Clinical prostate test guidelines receive GP college endorsement
May 10, 2016
Prostate Cancer Foundation of Australia (PCFA) and Cancer Council Australia have welcomed the Royal Australian College of General Practitioners’ formal endorsement of their clinical guidelines for PSA testing and early management of test-detected prostate cancer.
The guidelines were published in January following the National Health and Medical Research Council (NHMRC) approving the guidelines’ recommendations.
RACGP is the latest medical college to endorse the guidelines, which provide health professionals with evidence-based recommendations for using the prostate specific antigen (PSA) blood test to assess prostate cancer risk and manage test-detected patients. The guidelines have also received formal endorsement from the Urological Society of Australia and New Zealand, the Royal College of Pathologists of Australasia, the Faculty of Radiation Oncology (the Royal Australian and New Zealand College of Radiologists) and the Australian College of Rural and Remote Medicine.
According to Associate Professor Anthony Lowe, Chief Executive Officer of PCFA, receiving support from the RACGP will help to ensure that when a man requests a PSA test, Australian GPs use the test in line with the guideline’s recommendations.
“We are delighted to have the RACGP recognises the importance of the guidelines for clinical practice. This will hopefully help us gain consistency on how the PSA blood test is used to assess Australian men’s risk of prostate cancer,” said Associate Professor Lowe.
“By having the support of GPs, urologists, radiation oncologists and pathologists we will continue to improve the process by which men undergo testing to maximise the benefits and minimise the harms of the PSA test.”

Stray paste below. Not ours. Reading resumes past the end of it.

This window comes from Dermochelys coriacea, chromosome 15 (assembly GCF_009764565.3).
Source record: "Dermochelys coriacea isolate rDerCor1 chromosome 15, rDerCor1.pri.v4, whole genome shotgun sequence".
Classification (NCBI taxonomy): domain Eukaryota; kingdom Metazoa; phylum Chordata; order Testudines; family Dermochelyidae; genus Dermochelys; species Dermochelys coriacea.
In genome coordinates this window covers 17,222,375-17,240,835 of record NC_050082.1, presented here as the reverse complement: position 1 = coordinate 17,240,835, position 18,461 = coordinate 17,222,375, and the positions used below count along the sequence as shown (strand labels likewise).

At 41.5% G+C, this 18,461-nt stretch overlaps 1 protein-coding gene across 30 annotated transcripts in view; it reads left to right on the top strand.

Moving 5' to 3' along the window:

Cancer Council Australia CEO, Professor Sanchia Aranda, said the vast majority of practising Australian GPs were RACGP members and that the college’s endorsement would help to disseminate the guidelines.
“The guidelines were developed through a rigorous process involving experts from all clinical disciplines that participate in the clinical management of test-detected prostate cancer patients,” Professor Aranda said.
“The endorsement of the guidelines by relevant professional colleges reflects that process. GPs are a particularly important professional group, so we welcome the RACGP’s formal endorsement of the guidelines.
“The use of the guidelines will hopefully lead to the reduction of unnecessary testing and over-treatment of prostate cancer, especially in men with early-stage cancer.”
PCFA and Cancer Council Australia worked in partnership to develop the guidelines. Both organisations will soon launch a decision aid to assist GP-patient discussions about whether to undertake regular PSA testing.
PSA Testing and Early Management of Test-detected Prostate Cancer: A guideline for health professional is now available for download at www.pcfa.org.au and http://wiki.cancer.org.au/australia/Guidelines:PSA_Testing